It isn’t 2012, but a rash of animal deaths is making this year look like the End of Days.
Following on the heels of thousands of red-winged blackbirds dying in a small Arkansas town, several hundred more mysteriously died farther south in Louisiana.
Officials are trying to determine what killed an estimated 500 of the small birds, who littered Louisiana Highway 1 near Pointe Coupee Parish when they fell out of the sky, according to Baton Rouge’s The Advocate.
Among this new batch of dead birds were several starlings, the newspaper reported.
“We have sent bird carcasses to two individual labs to obtain toxicology reports,” Bo Boehringer, spokesperson for the Louisiana Department of Wildlife and Fisheries, told the Daily News.
He said it was not clear what had caused the birds to die off, despite random theories including fireworks or hail, as well as the wrath of God and government conspiracies. Boehringer downplayed any connection between the red-winged blackbird deaths in Louisiana to the ones in Arkansas, several hundred miles away.
“It’s too early to connect the two scenarios,” he said, noting that it could be a week or more before the results come back.
Meanwhile, as officials in Arkansas continue to investigate what may have killed nearly 100,000 fresh water drum in the Arkansas River, wildlife experts in Maryland are looking into their own massive fish kill in the Chesapeake Bay.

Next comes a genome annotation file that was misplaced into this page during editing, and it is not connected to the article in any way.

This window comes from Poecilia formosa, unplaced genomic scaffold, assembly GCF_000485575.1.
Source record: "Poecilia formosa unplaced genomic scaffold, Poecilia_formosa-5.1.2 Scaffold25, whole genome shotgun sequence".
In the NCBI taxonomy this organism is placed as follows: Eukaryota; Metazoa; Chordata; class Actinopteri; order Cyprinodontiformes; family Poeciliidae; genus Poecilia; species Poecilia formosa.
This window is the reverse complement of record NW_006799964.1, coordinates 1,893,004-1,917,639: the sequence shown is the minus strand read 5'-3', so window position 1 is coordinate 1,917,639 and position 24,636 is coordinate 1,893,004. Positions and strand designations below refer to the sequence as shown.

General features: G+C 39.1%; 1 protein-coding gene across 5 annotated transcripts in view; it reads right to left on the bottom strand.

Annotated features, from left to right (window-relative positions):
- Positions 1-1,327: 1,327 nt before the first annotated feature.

“We are seeing small/juvenile menhaden, croaker, spot fish dead, in very large fish kills,” said Dawn Stoltzfus, director of communications for Maryland’s Department of the Environment. “The numbers are estimated in the hundreds of the thousands at this point.”
Officials began receiving reports of the dead fish last week. The species there generally leave for warmer waters during this time of year, but it was not clear why that did not happen, she said.
“The drop in water temperatures has been quite quick in December, and cold stress is the likely cause [of the deaths],” Stoltzfus said.
The last time the Chesapeake saw such a massive fish kill was in 1976, records show, when about 15 million spot died due to the cold.
Mysterious animal deaths so far this year have not been limited to the United States.
Nearly 100 tons of dead fish, consisting mostly of sardines, hit the beaches of Paranagua, Brazil, on Sunday.
According to Paraná Online, a team from the Environmental Institute of Paran?/a>? is conducting tests to determine what killed them. As a precaution, the sale of seafood in Paranagua has been suspended.
The website also reports dead fish have begun to appear along the coasts of Antonina, Guaraquecaba and Pontal do Pontal do Paraná.
“We desperately need a solution to this,” said Edmir Manoel Ferreira, president of the Federation of Fishermen of Paraná.